Remember to acknowledge when they have done a good job of this, and if they need any assistance then a regular Sunday diary time will give you a chance to help them improve.

Let them plan days out

If you're going on a big family day out, you can use this to explain organisation to your children. Ask them to help you plan out your schedule, factoring in your travelling time (and any toilet breaks you need!) as well as any specific attractions you want to visit or activities you've got planned.

A day at a theme park is ideal. You could ask them to look at the park map and figure out the route you will take, including all the rides they want to go on. For older children, this could be as complex as you think they can manage, looking at when to stop for lunch, or how long it will take to get to and from the car park.

Involve them in house activities

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If you've ever tried to cook a big meal for more than one person, you know that cooking takes a lot of organisation. Therefore, to help your little one understand time management, why not get them cooking?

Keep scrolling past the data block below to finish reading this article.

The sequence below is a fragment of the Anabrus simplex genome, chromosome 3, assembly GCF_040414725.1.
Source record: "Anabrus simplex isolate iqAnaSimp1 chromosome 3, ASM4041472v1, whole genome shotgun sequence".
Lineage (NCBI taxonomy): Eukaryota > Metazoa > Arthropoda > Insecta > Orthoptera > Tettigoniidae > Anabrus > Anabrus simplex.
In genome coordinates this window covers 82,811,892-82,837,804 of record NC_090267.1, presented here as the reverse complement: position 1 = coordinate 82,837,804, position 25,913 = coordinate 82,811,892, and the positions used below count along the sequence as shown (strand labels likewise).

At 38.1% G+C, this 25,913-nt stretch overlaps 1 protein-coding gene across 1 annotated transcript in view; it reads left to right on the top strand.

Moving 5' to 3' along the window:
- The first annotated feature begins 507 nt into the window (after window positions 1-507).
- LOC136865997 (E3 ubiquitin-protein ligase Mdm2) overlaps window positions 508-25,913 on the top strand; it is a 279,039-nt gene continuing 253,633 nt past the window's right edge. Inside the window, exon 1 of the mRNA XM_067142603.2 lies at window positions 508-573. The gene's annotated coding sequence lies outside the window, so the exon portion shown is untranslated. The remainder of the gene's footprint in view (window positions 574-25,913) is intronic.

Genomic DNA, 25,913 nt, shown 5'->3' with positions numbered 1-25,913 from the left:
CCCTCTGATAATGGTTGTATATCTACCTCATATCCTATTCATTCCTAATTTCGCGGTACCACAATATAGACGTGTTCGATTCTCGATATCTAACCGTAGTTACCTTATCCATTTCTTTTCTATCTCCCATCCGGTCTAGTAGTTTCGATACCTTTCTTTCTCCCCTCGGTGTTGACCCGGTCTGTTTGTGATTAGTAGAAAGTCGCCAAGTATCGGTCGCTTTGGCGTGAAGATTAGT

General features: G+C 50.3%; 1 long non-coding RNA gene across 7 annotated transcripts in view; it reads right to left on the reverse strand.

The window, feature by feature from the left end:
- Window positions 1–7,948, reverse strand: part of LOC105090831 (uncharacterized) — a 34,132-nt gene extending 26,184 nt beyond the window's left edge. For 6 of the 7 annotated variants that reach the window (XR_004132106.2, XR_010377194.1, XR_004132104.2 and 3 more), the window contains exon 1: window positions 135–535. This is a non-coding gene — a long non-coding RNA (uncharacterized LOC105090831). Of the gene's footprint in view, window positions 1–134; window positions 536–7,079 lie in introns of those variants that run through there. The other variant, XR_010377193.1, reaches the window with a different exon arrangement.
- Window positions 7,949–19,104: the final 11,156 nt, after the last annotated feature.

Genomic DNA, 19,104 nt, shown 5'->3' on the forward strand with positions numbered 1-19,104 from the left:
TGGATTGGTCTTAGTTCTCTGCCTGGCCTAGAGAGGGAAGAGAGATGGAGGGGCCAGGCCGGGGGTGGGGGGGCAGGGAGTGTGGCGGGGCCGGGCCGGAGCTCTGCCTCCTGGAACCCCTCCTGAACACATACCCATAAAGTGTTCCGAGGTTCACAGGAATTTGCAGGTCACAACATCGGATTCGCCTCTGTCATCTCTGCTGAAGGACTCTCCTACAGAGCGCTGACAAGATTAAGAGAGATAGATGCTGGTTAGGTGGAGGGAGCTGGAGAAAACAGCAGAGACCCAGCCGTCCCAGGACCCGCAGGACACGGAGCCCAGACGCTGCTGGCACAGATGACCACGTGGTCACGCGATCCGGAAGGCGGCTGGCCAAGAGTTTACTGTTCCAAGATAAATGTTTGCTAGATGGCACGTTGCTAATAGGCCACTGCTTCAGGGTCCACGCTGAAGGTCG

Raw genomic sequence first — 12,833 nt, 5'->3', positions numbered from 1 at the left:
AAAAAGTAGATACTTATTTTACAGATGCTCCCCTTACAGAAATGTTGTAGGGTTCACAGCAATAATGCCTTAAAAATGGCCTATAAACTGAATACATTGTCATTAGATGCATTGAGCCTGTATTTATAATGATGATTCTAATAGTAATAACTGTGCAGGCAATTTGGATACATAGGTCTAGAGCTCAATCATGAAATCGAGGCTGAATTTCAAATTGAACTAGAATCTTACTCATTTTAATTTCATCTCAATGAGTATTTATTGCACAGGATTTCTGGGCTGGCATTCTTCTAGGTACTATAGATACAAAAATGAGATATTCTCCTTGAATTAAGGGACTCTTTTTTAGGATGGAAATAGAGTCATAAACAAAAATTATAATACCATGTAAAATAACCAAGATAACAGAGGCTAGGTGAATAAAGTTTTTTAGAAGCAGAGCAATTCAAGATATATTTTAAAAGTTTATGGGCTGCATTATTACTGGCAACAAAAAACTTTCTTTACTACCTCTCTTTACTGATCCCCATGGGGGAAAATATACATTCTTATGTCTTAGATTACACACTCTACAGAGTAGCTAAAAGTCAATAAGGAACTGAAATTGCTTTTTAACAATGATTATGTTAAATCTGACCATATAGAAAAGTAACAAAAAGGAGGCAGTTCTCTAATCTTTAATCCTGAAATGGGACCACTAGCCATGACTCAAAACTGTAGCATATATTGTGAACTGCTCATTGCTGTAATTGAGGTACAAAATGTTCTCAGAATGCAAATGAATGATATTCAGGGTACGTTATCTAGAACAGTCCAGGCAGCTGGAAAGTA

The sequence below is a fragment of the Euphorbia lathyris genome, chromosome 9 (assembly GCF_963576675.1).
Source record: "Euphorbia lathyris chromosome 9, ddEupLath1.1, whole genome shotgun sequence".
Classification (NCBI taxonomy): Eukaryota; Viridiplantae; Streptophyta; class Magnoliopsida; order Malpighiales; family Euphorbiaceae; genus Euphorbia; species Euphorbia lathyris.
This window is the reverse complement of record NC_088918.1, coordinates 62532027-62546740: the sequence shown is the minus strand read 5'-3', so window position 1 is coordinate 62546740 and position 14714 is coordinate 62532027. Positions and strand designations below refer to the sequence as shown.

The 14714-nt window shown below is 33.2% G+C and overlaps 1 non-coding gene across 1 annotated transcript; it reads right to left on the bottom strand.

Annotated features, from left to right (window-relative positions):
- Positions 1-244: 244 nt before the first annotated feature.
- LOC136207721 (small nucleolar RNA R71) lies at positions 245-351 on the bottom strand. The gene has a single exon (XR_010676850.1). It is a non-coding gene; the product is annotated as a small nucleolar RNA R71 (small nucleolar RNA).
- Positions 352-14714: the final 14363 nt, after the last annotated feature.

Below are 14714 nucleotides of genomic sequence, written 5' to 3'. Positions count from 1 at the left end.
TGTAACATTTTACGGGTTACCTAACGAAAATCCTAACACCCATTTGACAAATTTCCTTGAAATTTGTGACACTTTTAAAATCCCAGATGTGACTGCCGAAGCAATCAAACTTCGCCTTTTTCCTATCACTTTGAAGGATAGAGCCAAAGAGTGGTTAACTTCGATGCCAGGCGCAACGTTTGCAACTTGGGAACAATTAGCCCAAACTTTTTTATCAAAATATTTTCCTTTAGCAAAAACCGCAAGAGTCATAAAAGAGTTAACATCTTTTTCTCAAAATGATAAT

It doesn't have to be a three-course dinner; having them be your assistant when you bake a cake will work. Ask them to fetch the necessary ingredients, and weigh them out. If they are old enough, this could be an opportunity to let them practice their reading, telling you the recipe instructions as you go along.

Have them figure out how long it needs in the oven, and then wash and dry up, lay the table, or fill up the dishwasher together while it's baking, utilising their spare time efficiently.